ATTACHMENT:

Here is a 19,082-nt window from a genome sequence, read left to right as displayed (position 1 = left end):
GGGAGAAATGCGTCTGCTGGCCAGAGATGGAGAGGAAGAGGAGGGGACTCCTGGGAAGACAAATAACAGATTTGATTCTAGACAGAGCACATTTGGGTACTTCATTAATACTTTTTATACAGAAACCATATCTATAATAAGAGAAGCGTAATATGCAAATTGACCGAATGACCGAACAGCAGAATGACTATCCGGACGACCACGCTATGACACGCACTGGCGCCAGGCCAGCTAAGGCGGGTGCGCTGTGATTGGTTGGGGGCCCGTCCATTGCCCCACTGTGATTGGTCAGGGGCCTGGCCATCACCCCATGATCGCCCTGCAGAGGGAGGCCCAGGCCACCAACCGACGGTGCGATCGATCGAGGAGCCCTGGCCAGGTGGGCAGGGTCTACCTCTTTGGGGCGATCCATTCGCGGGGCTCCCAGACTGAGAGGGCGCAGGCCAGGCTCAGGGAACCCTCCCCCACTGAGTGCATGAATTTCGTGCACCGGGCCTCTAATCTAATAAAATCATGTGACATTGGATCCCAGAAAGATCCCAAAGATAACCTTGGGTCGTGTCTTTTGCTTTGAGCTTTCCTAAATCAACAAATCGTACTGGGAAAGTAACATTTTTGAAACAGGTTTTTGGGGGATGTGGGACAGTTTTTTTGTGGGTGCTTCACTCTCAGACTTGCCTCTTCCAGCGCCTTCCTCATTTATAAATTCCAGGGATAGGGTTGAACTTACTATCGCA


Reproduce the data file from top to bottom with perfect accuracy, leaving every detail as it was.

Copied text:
Here is a 19,082-nt window from a genome sequence, read left to right as displayed (position 1 = left end):
GGGAGAAATGCGTCTGCTGGCCAGAGATGGAGAGGAAGAGGAGGGGACTCCTGGGAAGACAAATAACAGATTTGATTCTAGACAGAGCACATTTGGGTACTTCATTAATACTTTTTATACAGAAACCATATCTATAATAAGAGAAGCGTAATATGCAAATTGACCGAATGACCGAACAGCAGAATGACTATCCGGACGACCACGCTATGACACGCACTGGCGCCAGGCCAGCTAAGGCGGGTGCGCTGTGATTGGTTGGGGGCCCGTCCATTGCCCCACTGTGATTGGTCAGGGGCCTGGCCATCACCCCATGATCGCCCTGCAGAGGGAGGCCCAGGCCACCAACCGACGGTGCGATCGATCGAGGAGCCCTGGCCAGGTGGGCAGGGTCTACCTCTTTGGGGCGATCCATTCGCGGGGCTCCCAGACTGAGAGGGCGCAGGCCAGGCTCAGGGAACCCTCCCCCACTGAGTGCATGAATTTCGTGCACCGGGCCTCTAATCTAATAAAATCATGTGACATTGGATCCCAGAAAGATCCCAAAGATAACCTTGGGTCGTGTCTTTTGCTTTGAGCTTTCCTAAATCAACAAATCGTACTGGGAAAGTAACATTTTTGAAACAGGTTTTTGGGGGATGTGGGACAGTTTTTTTGTGGGTGCTTCACTCTCAGACTTGCCTCTTCCAGCGCCTTCCTCATTTATAAATTCCAGGGATAGGGTTGAACTTACTATCGCA